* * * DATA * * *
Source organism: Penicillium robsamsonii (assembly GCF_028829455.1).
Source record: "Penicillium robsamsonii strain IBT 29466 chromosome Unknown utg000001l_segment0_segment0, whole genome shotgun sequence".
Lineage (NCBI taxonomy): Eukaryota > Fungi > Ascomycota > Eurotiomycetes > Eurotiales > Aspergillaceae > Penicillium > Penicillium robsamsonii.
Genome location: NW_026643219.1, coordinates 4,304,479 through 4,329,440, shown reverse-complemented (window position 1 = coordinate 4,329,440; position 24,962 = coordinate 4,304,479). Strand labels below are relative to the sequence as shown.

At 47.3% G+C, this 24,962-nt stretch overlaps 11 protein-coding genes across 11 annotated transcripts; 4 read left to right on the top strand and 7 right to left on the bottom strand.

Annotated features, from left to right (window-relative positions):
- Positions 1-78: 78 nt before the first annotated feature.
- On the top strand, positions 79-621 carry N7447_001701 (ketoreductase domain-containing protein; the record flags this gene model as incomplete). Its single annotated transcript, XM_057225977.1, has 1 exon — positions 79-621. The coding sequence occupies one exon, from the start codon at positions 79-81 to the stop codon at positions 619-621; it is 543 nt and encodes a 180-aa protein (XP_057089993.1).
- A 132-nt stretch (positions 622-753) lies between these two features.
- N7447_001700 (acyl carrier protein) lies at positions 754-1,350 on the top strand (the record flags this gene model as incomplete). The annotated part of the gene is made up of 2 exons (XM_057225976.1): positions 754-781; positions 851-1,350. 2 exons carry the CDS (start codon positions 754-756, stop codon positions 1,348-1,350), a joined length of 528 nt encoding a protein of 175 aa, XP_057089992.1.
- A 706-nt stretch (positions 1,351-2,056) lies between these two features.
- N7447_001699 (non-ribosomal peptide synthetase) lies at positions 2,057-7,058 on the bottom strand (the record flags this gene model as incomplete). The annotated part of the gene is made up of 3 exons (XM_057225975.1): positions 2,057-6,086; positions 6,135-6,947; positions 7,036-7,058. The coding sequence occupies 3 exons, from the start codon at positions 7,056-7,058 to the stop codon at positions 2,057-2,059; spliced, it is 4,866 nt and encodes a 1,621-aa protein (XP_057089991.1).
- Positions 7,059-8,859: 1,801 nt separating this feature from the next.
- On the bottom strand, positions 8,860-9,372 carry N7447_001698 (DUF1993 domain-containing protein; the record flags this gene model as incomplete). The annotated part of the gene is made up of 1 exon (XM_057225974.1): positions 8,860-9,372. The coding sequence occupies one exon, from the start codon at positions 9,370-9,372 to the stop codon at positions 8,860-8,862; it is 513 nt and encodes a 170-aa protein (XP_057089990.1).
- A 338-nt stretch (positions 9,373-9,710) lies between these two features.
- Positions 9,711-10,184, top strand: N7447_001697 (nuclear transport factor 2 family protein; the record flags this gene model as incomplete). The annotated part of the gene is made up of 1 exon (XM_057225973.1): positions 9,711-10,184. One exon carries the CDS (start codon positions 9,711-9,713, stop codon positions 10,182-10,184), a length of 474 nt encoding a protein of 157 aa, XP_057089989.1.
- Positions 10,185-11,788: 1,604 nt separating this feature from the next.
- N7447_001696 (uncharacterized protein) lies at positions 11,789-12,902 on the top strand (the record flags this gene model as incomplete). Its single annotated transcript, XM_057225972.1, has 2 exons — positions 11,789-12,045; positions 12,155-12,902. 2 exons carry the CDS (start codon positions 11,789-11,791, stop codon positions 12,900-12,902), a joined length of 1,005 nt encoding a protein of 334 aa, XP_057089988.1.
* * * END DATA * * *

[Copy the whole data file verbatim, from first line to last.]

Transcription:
Source organism: Penicillium robsamsonii (assembly GCF_028829455.1).
Source record: "Penicillium robsamsonii strain IBT 29466 chromosome Unknown utg000001l_segment0_segment0, whole genome shotgun sequence".
Lineage (NCBI taxonomy): Eukaryota > Fungi > Ascomycota > Eurotiomycetes > Eurotiales > Aspergillaceae > Penicillium > Penicillium robsamsonii.
Genome location: NW_026643219.1, coordinates 4,304,479 through 4,329,440, shown reverse-complemented (window position 1 = coordinate 4,329,440; position 24,962 = coordinate 4,304,479). Strand labels below are relative to the sequence as shown.

At 47.3% G+C, this 24,962-nt stretch overlaps 11 protein-coding genes across 11 annotated transcripts; 4 read left to right on the top strand and 7 right to left on the bottom strand.

Annotated features, from left to right (window-relative positions):
- Positions 1-78: 78 nt before the first annotated feature.
- On the top strand, positions 79-621 carry N7447_001701 (ketoreductase domain-containing protein; the record flags this gene model as incomplete). Its single annotated transcript, XM_057225977.1, has 1 exon — positions 79-621. The coding sequence occupies one exon, from the start codon at positions 79-81 to the stop codon at positions 619-621; it is 543 nt and encodes a 180-aa protein (XP_057089993.1).
- A 132-nt stretch (positions 622-753) lies between these two features.
- N7447_001700 (acyl carrier protein) lies at positions 754-1,350 on the top strand (the record flags this gene model as incomplete). The annotated part of the gene is made up of 2 exons (XM_057225976.1): positions 754-781; positions 851-1,350. 2 exons carry the CDS (start codon positions 754-756, stop codon positions 1,348-1,350), a joined length of 528 nt encoding a protein of 175 aa, XP_057089992.1.
- A 706-nt stretch (positions 1,351-2,056) lies between these two features.
- N7447_001699 (non-ribosomal peptide synthetase) lies at positions 2,057-7,058 on the bottom strand (the record flags this gene model as incomplete). The annotated part of the gene is made up of 3 exons (XM_057225975.1): positions 2,057-6,086; positions 6,135-6,947; positions 7,036-7,058. The coding sequence occupies 3 exons, from the start codon at positions 7,056-7,058 to the stop codon at positions 2,057-2,059; spliced, it is 4,866 nt and encodes a 1,621-aa protein (XP_057089991.1).
- Positions 7,059-8,859: 1,801 nt separating this feature from the next.
- On the bottom strand, positions 8,860-9,372 carry N7447_001698 (DUF1993 domain-containing protein; the record flags this gene model as incomplete). The annotated part of the gene is made up of 1 exon (XM_057225974.1): positions 8,860-9,372. The coding sequence occupies one exon, from the start codon at positions 9,370-9,372 to the stop codon at positions 8,860-8,862; it is 513 nt and encodes a 170-aa protein (XP_057089990.1).
- A 338-nt stretch (positions 9,373-9,710) lies between these two features.
- Positions 9,711-10,184, top strand: N7447_001697 (nuclear transport factor 2 family protein; the record flags this gene model as incomplete). The annotated part of the gene is made up of 1 exon (XM_057225973.1): positions 9,711-10,184. One exon carries the CDS (start codon positions 9,711-9,713, stop codon positions 10,182-10,184), a length of 474 nt encoding a protein of 157 aa, XP_057089989.1.
- Positions 10,185-11,788: 1,604 nt separating this feature from the next.
- N7447_001696 (uncharacterized protein) lies at positions 11,789-12,902 on the top strand (the record flags this gene model as incomplete). Its single annotated transcript, XM_057225972.1, has 2 exons — positions 11,789-12,045; positions 12,155-12,902. 2 exons carry the CDS (start codon positions 11,789-11,791, stop codon positions 12,900-12,902), a joined length of 1,005 nt encoding a protein of 334 aa, XP_057089988.1.